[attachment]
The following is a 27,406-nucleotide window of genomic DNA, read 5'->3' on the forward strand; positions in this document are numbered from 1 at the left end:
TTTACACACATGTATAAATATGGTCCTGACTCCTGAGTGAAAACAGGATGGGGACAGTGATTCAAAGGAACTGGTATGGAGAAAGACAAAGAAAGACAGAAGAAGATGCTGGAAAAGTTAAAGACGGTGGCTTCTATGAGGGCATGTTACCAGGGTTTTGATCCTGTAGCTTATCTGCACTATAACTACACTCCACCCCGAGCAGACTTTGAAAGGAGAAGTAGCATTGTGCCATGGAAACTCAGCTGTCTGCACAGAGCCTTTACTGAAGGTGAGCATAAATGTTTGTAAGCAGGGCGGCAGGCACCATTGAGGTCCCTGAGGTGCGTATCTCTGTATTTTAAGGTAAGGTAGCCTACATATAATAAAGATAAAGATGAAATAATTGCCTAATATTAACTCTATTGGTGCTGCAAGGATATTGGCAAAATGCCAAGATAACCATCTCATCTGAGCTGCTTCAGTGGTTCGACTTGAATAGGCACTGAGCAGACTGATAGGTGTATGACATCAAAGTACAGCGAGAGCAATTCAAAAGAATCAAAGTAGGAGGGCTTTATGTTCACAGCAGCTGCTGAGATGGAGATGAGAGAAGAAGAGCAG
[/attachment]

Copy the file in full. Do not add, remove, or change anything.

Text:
The following is a 27,406-nucleotide window of genomic DNA, read 5'->3' on the forward strand; positions in this document are numbered from 1 at the left end:
TTTACACACATGTATAAATATGGTCCTGACTCCTGAGTGAAAACAGGATGGGGACAGTGATTCAAAGGAACTGGTATGGAGAAAGACAAAGAAAGACAGAAGAAGATGCTGGAAAAGTTAAAGACGGTGGCTTCTATGAGGGCATGTTACCAGGGTTTTGATCCTGTAGCTTATCTGCACTATAACTACACTCCACCCCGAGCAGACTTTGAAAGGAGAAGTAGCATTGTGCCATGGAAACTCAGCTGTCTGCACAGAGCCTTTACTGAAGGTGAGCATAAATGTTTGTAAGCAGGGCGGCAGGCACCATTGAGGTCCCTGAGGTGCGTATCTCTGTATTTTAAGGTAAGGTAGCCTACATATAATAAAGATAAAGATGAAATAATTGCCTAATATTAACTCTATTGGTGCTGCAAGGATATTGGCAAAATGCCAAGATAACCATCTCATCTGAGCTGCTTCAGTGGTTCGACTTGAATAGGCACTGAGCAGACTGATAGGTGTATGACATCAAAGTACAGCGAGAGCAATTCAAAAGAATCAAAGTAGGAGGGCTTTATGTTCACAGCAGCTGCTGAGATGGAGATGAGAGAAGAAGAGCAG